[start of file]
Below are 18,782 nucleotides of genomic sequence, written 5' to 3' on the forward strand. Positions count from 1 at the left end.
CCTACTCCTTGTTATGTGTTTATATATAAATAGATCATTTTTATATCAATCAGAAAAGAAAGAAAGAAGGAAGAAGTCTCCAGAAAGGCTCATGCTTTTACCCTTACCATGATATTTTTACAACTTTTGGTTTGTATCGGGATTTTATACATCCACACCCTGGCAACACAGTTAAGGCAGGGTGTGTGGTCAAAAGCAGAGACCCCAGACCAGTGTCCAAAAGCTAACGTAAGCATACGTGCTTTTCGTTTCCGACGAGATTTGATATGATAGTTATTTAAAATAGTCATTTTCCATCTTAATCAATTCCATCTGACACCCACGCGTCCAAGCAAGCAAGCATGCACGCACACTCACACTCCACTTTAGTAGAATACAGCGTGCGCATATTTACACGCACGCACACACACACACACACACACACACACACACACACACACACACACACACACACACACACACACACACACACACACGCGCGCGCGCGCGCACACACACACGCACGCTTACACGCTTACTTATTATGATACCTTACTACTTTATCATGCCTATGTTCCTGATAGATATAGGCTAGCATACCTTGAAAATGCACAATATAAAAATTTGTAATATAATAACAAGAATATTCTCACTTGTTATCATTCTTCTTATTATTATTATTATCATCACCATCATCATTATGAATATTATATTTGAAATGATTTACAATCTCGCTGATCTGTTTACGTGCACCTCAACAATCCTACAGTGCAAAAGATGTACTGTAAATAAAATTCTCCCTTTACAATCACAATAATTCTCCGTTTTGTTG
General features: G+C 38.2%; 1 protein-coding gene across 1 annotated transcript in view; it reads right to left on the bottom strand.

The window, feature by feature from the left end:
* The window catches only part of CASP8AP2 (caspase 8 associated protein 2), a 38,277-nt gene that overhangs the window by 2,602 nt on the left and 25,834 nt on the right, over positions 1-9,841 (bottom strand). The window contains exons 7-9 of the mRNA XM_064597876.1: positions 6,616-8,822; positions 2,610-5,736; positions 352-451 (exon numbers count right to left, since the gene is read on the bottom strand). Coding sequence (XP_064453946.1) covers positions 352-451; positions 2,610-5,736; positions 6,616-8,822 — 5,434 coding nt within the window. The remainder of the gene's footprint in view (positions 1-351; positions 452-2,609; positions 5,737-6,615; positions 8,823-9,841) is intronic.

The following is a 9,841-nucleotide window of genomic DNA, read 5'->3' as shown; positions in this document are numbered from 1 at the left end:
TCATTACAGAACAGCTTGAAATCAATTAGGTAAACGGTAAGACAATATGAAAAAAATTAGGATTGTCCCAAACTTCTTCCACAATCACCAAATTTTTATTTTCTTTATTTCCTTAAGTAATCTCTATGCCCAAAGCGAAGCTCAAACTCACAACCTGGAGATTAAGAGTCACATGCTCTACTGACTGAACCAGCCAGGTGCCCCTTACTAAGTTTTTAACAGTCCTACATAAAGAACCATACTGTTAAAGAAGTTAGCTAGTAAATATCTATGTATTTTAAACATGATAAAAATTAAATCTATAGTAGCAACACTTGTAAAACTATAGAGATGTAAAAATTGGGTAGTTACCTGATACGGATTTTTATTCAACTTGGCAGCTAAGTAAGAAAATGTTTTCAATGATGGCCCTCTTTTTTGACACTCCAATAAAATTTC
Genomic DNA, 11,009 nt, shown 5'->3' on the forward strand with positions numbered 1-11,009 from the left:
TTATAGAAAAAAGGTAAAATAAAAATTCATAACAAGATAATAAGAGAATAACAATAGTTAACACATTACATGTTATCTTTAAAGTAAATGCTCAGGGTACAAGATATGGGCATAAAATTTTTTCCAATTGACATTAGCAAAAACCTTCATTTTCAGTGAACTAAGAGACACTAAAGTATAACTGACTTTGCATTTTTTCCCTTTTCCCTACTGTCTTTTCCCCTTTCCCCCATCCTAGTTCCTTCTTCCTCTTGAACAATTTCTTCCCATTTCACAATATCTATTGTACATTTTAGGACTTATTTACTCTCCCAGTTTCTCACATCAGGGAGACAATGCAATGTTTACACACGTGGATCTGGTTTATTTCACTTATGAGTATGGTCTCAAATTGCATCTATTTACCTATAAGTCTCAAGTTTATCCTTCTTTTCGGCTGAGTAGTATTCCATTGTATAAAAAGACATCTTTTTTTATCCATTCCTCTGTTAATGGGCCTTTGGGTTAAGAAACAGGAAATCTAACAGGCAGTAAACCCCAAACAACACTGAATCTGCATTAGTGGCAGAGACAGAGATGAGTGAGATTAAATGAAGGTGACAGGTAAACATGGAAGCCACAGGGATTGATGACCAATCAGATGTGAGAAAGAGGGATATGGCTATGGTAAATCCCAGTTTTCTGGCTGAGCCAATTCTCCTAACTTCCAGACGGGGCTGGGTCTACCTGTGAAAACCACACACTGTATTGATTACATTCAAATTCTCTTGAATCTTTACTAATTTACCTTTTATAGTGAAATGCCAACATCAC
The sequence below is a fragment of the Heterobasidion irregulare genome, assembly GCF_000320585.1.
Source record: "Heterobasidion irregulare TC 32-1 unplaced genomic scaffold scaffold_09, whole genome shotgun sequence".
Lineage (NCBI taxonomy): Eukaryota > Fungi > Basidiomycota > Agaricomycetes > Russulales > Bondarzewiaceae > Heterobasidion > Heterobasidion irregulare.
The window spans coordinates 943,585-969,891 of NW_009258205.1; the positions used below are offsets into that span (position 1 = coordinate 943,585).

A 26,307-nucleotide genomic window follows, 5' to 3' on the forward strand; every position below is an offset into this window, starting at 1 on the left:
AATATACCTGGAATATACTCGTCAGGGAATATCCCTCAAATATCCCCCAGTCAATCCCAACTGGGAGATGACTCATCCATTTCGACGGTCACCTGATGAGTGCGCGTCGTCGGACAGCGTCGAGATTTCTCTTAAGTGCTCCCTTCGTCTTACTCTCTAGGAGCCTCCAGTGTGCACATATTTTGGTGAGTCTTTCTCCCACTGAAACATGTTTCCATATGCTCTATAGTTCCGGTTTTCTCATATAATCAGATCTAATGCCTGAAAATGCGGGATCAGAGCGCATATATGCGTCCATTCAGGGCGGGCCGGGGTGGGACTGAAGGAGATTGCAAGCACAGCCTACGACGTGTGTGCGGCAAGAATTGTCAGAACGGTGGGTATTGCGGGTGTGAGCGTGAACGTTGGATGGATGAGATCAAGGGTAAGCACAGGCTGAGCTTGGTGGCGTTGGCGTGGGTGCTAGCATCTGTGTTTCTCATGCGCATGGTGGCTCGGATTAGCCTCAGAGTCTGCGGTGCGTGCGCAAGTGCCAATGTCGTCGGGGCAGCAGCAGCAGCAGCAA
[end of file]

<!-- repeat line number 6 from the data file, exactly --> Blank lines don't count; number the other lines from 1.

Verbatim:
The following is a 9,841-nucleotide window of genomic DNA, read 5'->3' as shown; positions in this document are numbered from 1 at the left end: